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differnce between cemetery and graveyard

English translation: graveyard is normally next to a church

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GLOSSARY ENTRY (DERIVED FROM QUESTION BELOW)
English term or phrase:cemetery versus graveyard
English translation:graveyard is normally next to a church
Entered by: Kim Metzger
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16:07 Apr 4, 2004
English to English translations [PRO]
Art/Literary - Linguistics
English term or phrase: differnce between cemetery and graveyard
Just a discussion as to what the differnce between a cemetery and grave yard.
Joan Motter
Thoughts
Explanation:
Both are burial grounds. But the terms aren't always interchangeable. For example, an undertaker would speak of a cemetary and never of a graveyard. Also, a graveyard is normally located next to a church, whereas a cemetery doesn't have to be.
Selected response from:

Kim Metzger
Mexico
Local time: 19:37
Grading comment
4 KudoZ points were awarded for this answer

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Summary of answers provided
4 +12Thoughts
Kim Metzger
5 +6see comment
Hacene
5 +3synonyms
NancyLynn
5 +2I dont' think there is a differenceJade Lai
4This is a subtle difference.
ARTES


Discussion entries: 1





  

Answers


4 mins   confidence: Answerer confidence 4/5Answerer confidence 4/5 peer agreement (net): +12
Thoughts


Explanation:
Both are burial grounds. But the terms aren't always interchangeable. For example, an undertaker would speak of a cemetary and never of a graveyard. Also, a graveyard is normally located next to a church, whereas a cemetery doesn't have to be.

Kim Metzger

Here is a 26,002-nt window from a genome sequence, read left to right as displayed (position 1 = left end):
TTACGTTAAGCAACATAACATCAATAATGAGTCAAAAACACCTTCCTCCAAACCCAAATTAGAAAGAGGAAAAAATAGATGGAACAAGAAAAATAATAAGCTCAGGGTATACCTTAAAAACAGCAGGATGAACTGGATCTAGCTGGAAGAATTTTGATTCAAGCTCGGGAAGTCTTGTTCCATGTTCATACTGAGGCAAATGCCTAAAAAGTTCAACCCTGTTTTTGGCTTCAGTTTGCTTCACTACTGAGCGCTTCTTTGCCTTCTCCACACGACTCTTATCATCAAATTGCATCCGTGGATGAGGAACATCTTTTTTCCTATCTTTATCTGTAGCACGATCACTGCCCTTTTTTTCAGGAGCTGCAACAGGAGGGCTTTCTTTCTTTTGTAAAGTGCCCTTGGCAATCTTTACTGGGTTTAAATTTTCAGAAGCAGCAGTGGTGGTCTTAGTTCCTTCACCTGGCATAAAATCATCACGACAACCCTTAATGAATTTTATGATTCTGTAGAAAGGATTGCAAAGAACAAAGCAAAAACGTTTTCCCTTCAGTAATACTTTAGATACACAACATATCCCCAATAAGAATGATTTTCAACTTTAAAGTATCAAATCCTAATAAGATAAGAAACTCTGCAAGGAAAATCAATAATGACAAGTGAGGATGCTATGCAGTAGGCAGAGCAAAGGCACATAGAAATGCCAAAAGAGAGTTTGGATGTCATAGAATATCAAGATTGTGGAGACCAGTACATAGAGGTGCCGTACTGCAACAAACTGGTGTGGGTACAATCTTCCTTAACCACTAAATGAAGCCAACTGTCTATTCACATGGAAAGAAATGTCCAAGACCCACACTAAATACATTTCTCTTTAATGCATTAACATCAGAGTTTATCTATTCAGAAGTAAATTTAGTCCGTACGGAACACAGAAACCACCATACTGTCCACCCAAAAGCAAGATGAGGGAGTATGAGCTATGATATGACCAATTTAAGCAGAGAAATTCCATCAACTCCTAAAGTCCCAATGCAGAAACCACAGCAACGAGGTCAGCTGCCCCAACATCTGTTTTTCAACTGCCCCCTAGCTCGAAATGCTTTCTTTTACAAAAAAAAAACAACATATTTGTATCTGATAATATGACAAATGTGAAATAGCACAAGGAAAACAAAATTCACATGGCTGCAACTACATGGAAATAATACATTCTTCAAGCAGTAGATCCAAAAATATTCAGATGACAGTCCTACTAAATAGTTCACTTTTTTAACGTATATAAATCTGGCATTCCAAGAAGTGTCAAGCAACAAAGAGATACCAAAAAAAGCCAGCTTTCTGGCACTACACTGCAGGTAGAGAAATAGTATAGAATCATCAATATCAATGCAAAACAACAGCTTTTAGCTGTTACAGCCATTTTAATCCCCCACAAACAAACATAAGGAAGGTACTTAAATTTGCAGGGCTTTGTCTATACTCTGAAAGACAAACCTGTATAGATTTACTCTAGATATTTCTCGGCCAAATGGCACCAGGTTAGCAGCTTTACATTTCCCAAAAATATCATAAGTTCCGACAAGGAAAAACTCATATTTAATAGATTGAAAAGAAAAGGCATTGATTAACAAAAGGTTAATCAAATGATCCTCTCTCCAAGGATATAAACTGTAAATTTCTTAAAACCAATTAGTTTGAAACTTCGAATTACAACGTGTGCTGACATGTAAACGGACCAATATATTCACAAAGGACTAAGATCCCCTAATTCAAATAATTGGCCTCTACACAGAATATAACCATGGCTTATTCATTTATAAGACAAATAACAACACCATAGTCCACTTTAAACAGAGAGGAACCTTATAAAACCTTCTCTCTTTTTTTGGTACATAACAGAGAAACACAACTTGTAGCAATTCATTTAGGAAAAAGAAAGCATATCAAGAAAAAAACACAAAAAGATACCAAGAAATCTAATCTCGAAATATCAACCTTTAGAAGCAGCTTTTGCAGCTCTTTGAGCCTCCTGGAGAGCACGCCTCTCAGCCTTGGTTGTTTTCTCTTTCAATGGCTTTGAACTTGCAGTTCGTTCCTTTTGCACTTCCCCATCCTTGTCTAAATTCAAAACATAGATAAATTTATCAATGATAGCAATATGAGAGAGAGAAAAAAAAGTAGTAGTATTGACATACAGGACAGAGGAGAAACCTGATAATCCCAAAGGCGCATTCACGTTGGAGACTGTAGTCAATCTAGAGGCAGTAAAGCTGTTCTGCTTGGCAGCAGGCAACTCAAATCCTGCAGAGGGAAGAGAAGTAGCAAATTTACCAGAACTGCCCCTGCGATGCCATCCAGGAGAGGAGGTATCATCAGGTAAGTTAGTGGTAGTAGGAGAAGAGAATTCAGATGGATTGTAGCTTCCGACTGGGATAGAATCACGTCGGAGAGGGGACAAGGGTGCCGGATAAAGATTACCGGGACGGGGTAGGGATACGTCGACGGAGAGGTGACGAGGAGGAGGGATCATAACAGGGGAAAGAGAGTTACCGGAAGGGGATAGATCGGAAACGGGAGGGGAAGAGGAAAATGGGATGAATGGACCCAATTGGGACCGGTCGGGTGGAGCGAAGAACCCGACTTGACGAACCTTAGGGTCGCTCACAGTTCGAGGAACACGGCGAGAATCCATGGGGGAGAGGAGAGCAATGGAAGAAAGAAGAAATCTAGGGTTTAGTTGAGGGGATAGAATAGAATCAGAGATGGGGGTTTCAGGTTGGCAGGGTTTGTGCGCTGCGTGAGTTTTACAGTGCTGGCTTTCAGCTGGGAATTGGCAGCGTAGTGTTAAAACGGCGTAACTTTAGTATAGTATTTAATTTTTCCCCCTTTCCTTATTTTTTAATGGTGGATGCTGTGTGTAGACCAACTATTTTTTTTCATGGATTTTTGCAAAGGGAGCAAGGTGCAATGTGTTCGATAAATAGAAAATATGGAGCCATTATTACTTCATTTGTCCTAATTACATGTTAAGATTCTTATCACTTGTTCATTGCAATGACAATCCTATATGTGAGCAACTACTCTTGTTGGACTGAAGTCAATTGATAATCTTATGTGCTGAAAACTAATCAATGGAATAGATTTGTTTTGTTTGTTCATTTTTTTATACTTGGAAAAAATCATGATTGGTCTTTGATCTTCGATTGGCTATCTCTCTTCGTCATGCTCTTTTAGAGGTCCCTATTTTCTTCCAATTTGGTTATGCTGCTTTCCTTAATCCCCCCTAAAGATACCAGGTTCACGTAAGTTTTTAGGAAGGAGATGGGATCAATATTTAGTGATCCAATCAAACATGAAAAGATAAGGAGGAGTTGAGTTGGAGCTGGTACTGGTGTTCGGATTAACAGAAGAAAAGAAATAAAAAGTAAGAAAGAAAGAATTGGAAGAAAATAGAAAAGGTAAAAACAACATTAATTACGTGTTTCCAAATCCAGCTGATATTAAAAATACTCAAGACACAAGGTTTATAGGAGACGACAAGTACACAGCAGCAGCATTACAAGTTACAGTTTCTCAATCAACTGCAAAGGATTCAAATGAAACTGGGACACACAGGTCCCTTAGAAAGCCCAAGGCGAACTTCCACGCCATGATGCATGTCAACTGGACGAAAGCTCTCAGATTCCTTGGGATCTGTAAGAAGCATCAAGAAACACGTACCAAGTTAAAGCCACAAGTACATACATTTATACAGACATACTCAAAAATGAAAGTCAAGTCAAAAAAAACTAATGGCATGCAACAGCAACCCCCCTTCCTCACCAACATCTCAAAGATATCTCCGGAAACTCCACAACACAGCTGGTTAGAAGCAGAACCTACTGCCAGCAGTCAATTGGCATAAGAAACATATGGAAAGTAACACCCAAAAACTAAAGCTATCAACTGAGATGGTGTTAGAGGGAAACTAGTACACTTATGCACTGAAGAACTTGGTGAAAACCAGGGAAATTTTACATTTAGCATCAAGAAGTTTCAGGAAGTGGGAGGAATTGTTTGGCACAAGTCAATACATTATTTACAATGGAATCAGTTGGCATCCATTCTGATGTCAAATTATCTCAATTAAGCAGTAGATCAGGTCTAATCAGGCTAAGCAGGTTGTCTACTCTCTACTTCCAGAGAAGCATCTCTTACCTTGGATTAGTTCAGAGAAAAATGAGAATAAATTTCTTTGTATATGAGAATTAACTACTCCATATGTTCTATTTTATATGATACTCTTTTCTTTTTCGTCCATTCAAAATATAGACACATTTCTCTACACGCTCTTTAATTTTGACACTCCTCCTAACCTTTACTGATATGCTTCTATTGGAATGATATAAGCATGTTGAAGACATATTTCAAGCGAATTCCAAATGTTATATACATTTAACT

Mexico
Local time: 19:37
Works in field
Native speaker of: Native in EnglishEnglish
PRO pts in category: 187

Peer comments on this answer (and responses from the answerer)
agree  Wenjer Leuschel: I think, a graveyard is smaller as a cemetry.
58 mins
  -> Yes, I think you're right. I don't think the graveyards of former times got as big as cemeteries do today.

agree  Marie Scarano
1 hr

agree  Gayle Wallimann
3 hrs

agree  Lucinda: A 'cemetary' I see as a larger, more commercial entity whereas a 'graveyard' is smaller and connected to the church. It is located next or behind the church.
4 hrs
  -> Cemetery with three e's. I misspelled it too.

agree  Jörgen Slet
4 hrs

agree  senin
4 hrs

agree  Begoña Yañez
9 hrs

agree  Rusinterp: Also, a graveyard is normally located next to a church, whereas a cemetery doesn't have to be - never heard of that
10 hrs

agree  Huijer
14 hrs

agree  Lawyer-Linguist: Collins English Dictionary - 21st century edition - makes the distinction between location as Kim as pointed out too
15 hrs

agree  elenus
16 hrs

agree  Mario Marcolin: graveyard => churchyard
19 hrs
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4 mins   confidence: Answerer confidence 5/5 peer agreement (net): +2
I dont' think there is a difference


Explanation:
Cemetary and graveyard are interchangeable, they are both burial grounds for the dead. The only difference is that graveyard may have a second definition:

A place where worn-out or obsolete equipment or objects are kept: an automobile graveyard

Click the links below for more info!


    Reference: http://dictionary.reference.com/search?r=2&q=cemetery
    Reference: http://dictionary.reference.com/search?q=graveyard
Jade Lai
Local time: 18:37
Specializes in field

Peer comments on this answer (and responses from the answerer)